Molecular Imaging of PDE10A Knockout Mice with a Novel PET Radiotracer: [11C]T-773
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[11C]T-773 is a new radioligand for positron emission tomography (PET) targeting the phosphodiesterase 10A enzyme (PDE10A). PDE10A is highly expressed in the striatum by medium spiny neurons, and it has been demonstrated to be involved in the regulation of striatal signaling through the reduction of medium spiny neuronal sensitivity towards glutamatergic excitation. PDE10A is associated with Parkinson’s disease and different neuropsychiatric disorders such as Huntington’s disease, obsessive-compulsive disorders (OCD) and schizophrenia. Studies have indicated that the inhibition of PDE10A may represent a novel therapeutic approach to the treatment of the aforementioned diseases characterized by the reduced activity of medium spiny neurons. An appropriate PET radioligand for PDE10A would help to facilitate drug development and drug evaluation.
We have evaluated the [11C]T-773 ligand in PDE10A knockout mice (heterozygous [HET] and homozygous [HOM]) as well as in normal control animals (WILD) with PET.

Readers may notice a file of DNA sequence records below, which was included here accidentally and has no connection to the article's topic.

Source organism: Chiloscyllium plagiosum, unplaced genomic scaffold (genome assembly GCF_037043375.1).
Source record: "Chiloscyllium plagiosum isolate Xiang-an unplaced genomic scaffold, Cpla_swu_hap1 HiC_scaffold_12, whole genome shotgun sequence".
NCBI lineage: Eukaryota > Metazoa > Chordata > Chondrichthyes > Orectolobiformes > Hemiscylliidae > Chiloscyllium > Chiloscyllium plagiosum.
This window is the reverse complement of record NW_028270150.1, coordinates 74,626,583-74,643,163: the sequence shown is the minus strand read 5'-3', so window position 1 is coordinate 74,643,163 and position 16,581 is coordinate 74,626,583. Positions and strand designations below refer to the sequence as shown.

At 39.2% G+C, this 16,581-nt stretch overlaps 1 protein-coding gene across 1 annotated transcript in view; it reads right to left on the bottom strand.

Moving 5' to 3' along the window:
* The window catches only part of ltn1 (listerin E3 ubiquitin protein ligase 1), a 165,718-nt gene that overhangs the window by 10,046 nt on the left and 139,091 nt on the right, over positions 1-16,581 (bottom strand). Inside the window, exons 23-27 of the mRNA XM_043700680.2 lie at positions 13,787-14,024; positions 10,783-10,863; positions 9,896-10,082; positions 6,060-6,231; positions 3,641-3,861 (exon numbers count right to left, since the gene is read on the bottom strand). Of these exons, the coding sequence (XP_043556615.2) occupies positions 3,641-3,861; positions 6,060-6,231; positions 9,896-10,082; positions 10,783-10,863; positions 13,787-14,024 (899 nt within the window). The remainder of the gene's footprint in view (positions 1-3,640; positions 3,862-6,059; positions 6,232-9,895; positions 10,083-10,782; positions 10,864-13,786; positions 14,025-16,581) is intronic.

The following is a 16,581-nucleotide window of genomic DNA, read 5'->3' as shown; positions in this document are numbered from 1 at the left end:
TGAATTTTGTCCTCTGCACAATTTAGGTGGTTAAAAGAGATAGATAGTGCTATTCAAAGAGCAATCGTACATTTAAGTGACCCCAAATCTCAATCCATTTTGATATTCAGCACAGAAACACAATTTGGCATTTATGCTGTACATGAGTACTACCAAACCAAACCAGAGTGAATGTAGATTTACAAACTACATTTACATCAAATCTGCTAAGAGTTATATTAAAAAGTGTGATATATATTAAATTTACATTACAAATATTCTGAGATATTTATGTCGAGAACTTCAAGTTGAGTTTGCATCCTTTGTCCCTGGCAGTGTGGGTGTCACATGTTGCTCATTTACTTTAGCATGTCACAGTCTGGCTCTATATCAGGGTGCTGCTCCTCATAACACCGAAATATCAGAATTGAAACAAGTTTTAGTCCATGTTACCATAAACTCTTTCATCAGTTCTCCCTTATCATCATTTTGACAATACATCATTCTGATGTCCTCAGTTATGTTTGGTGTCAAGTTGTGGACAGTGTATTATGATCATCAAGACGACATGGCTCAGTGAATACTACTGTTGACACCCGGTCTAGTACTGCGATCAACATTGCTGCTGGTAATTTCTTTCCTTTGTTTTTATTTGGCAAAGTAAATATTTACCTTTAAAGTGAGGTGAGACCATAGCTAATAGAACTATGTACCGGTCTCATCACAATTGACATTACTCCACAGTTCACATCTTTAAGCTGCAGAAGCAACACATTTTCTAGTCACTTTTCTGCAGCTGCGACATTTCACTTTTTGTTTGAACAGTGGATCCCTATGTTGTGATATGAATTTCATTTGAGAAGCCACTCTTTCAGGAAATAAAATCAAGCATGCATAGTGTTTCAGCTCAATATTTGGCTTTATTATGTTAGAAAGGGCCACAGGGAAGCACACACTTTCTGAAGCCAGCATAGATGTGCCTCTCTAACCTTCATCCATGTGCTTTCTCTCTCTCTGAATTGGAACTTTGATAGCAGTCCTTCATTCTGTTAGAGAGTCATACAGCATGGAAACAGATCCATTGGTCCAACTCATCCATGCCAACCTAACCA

The regional percent standardized uptake values (%SUV; mean ± SD) in the striatum were 48.2 ± 1.0 (HOM), 63.6 ± 5.3 (HET) and 85.1 ± 6.3 (WILD). Between each animal group the striatal %SUV values were significantly different (p < 0.0001). The striatal BPND values (mean ± SD) were 0.0 ± 0.0 (HOM), 0.14 ± 0.07 (HET) and 0.56 ± 0.15 (WILD). The BPND values were significantly lower in homozygous and heterozygous animals compared to wild type (p < 0.0001).
The novel PDE10A radioligand [11C]T-773 shows increased signals with higher levels of PDE10A and acceptable binding in the striatum in control animals compared to knockout mice.
Key wordsCarbon-11 [11C]T-773 Positron emission tomography (PET) PDE10A CNS Brain imaging Mouse
This work was sponsored by the Takeda Pharmaceutical Company Limited. The authors express their gratitude to members of the Karolinska PET group for their contribution to the experiments. Special thanks to Björn Wolbert, Kálmán Nagy and Sara Lundqvist for their participation in the PET imaging. The research leading to these results has received funding from the COST Action TD1007 (“Bimodal PET-MRI molecular imaging technologies and applications for in vivo monitoring of disease and biological processes”).
Conflicts of Interest
This work was sponsored by Takeda Pharmaceutical Company Limited. Shotaro Miura, Haruhide Kimura and Takahiko Taniguchi were employees of Takeda Pharmaceutical Company Limited when the study was conducted.
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